Labor  has announced plans to introduce an Electric Car Discount to come in effect in July 2022. A major component of the discount is to exempt many electric cars from import tariffs (5% tax on some imported EV cars) and fringe benefits (a 47% tax on EV that are provided through work for private use). These exemptions will only be for cars below the luxury car threshold ($77,565, as of 2021), aiming to encourage car manufacturers to supply more affordable EV models to Australia. These incentives will cost the government around $200 million over three years, it’s unclear what percentage of this will go to infrastructure or to discounts.

The Greens launched a “Spark the EV Revolution” campaign, a plan to institute a range of incentives and subsidies to make electric vehicles affordable to everyone. The Greens plan to remove stamp and registration duty on all new EVs, remove import tariffs and waive registration fees for the first three years of ownership. To pay for these purchase incentives, the party plans to implement a 17% luxury fossil fuel car tax on the value of all fossil fuel light vehicles over $65K for the next four  years. They have also pledged to spend $151 million on fast charging infrastructure.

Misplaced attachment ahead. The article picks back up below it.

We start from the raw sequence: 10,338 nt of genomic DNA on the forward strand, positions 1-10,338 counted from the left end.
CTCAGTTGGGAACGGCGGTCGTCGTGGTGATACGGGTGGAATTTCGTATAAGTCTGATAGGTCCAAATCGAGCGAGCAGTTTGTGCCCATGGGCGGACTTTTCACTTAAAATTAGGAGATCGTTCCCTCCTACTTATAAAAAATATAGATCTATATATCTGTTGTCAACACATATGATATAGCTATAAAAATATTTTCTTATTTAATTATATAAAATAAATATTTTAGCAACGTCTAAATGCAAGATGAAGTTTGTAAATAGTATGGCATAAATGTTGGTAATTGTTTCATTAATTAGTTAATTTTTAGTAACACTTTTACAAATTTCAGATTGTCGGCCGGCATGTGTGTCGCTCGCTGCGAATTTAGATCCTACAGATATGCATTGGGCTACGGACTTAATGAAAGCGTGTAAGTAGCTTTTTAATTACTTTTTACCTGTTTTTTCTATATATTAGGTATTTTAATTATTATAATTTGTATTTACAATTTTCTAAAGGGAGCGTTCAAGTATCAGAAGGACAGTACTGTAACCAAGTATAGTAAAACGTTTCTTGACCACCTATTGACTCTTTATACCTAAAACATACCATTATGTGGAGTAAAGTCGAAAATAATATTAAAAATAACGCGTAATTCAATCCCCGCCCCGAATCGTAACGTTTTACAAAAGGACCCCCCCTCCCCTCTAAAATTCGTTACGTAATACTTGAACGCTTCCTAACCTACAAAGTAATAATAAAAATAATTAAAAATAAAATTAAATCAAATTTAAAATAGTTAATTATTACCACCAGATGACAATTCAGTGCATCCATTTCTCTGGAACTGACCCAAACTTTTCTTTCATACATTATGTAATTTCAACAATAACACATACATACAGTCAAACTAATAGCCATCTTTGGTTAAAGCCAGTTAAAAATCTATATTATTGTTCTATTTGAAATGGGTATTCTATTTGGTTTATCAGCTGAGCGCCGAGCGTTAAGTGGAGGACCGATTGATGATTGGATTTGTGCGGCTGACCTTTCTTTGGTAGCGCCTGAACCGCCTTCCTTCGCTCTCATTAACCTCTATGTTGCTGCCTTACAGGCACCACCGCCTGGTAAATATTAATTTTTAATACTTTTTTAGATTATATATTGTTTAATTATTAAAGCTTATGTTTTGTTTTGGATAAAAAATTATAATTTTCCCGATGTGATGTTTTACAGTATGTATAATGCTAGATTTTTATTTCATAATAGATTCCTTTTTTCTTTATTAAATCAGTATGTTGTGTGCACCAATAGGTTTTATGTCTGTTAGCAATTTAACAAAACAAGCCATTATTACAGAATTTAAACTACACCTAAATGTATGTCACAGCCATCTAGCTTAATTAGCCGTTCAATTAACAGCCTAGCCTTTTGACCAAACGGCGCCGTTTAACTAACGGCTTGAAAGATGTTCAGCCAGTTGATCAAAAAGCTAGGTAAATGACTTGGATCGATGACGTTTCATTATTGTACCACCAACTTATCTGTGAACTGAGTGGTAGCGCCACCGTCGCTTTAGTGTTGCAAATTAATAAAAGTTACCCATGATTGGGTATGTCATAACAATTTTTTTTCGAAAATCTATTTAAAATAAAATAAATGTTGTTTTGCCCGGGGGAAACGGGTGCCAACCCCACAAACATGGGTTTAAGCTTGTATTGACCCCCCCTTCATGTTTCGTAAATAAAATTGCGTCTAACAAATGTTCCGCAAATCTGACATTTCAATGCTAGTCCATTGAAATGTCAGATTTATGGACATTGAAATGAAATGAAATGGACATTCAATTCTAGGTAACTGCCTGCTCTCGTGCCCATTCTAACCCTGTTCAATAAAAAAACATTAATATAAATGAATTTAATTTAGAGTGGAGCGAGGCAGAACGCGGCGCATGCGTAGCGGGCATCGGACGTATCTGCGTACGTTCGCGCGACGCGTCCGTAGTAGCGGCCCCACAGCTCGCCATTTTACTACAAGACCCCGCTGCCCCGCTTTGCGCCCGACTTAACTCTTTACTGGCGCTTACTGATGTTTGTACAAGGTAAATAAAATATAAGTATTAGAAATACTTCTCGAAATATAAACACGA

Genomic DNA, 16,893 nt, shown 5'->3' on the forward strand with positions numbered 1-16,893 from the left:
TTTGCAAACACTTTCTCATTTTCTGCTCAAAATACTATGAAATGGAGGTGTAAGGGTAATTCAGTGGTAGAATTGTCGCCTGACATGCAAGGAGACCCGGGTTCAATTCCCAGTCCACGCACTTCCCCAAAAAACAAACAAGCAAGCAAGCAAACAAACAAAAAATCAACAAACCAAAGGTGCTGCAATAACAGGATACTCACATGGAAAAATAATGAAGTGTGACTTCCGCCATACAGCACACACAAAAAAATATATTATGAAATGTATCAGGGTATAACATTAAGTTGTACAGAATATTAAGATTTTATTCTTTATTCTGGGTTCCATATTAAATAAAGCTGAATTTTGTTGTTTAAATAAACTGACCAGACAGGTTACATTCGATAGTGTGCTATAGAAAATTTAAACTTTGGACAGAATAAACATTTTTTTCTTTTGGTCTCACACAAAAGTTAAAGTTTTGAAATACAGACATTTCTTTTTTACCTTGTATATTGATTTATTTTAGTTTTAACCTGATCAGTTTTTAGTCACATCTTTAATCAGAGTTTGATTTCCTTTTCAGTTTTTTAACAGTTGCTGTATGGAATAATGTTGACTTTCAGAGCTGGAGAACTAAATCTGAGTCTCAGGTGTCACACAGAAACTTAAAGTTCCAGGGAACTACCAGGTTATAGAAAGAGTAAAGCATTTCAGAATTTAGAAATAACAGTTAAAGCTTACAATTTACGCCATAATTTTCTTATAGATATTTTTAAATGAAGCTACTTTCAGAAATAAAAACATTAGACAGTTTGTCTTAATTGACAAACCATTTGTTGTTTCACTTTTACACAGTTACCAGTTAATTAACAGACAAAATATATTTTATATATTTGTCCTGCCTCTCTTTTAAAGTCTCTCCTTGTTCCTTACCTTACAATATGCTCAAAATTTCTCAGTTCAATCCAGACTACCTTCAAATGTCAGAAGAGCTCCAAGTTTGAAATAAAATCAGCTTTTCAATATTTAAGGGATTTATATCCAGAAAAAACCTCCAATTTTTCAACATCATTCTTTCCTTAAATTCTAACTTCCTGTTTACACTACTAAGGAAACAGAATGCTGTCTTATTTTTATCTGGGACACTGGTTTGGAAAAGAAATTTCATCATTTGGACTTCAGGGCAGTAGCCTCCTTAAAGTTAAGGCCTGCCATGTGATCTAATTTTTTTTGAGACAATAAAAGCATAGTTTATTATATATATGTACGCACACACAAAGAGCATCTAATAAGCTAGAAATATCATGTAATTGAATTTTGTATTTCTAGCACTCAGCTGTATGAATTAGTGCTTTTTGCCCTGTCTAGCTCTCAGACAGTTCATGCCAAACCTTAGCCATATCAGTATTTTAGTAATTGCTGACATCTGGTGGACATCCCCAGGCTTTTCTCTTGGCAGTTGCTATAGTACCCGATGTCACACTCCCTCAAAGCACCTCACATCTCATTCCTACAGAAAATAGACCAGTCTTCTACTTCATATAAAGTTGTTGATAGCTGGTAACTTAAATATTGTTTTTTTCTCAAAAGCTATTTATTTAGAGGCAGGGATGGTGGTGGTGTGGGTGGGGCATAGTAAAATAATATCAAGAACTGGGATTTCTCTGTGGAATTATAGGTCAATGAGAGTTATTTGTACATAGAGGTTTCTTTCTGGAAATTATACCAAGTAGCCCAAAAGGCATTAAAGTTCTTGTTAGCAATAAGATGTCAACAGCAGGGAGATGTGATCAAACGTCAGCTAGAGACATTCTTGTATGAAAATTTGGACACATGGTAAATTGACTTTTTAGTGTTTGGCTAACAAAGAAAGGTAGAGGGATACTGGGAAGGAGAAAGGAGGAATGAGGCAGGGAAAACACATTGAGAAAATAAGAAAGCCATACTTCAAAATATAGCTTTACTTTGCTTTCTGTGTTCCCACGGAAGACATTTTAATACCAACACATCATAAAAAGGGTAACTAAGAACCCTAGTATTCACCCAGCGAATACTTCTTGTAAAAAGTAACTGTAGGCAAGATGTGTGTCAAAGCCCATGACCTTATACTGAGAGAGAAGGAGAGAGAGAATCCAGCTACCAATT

Leaders in EV technology have started to announce phase out dates for new sales of fossil fuel cars, including Norway (2025), The Netherlands (2030), India (2030) and the UK (2040). The Netherlands has had the most take up to date, with EV currently making up more than one in four vehicles on the road. A stronger commitment like this from Australia would see manufacturers prioritizing the delivery of newer, cheaper models to Australian markets. Accessibility is a key element, otherwise EV technology will remain a luxury commodity and represent inequality rather than the way to our renewable future.

A dead CERT for greenhouse transparency and accountability

The Clean Energy Regulator (CER) has released new guidelines enabling large greenhouse gas emitting companies to get value from being accountable and transparent.

The Corporate Emissions Reduction Transparency (CERT) program, known as CERT, is for large companies and emitters  to disclose their progress towards meeting their renewable and emissions targets. The CERT will promote company commitments and practices, and be consistent with market developments concerning good Environmental, Social and Government (ESG) practice.

Recent research in a KPMG report, “ Looking Ahead ESG 2030 Predictions” highlighted the ESG movement and momentum. The report outlined that 65% of international dealmakers believe ESG is a key consideration when making investments and in mergers and acquisition decisions, a clear indicator of the universal impacts of good ESG practice and potential of the CERT pilot scheme.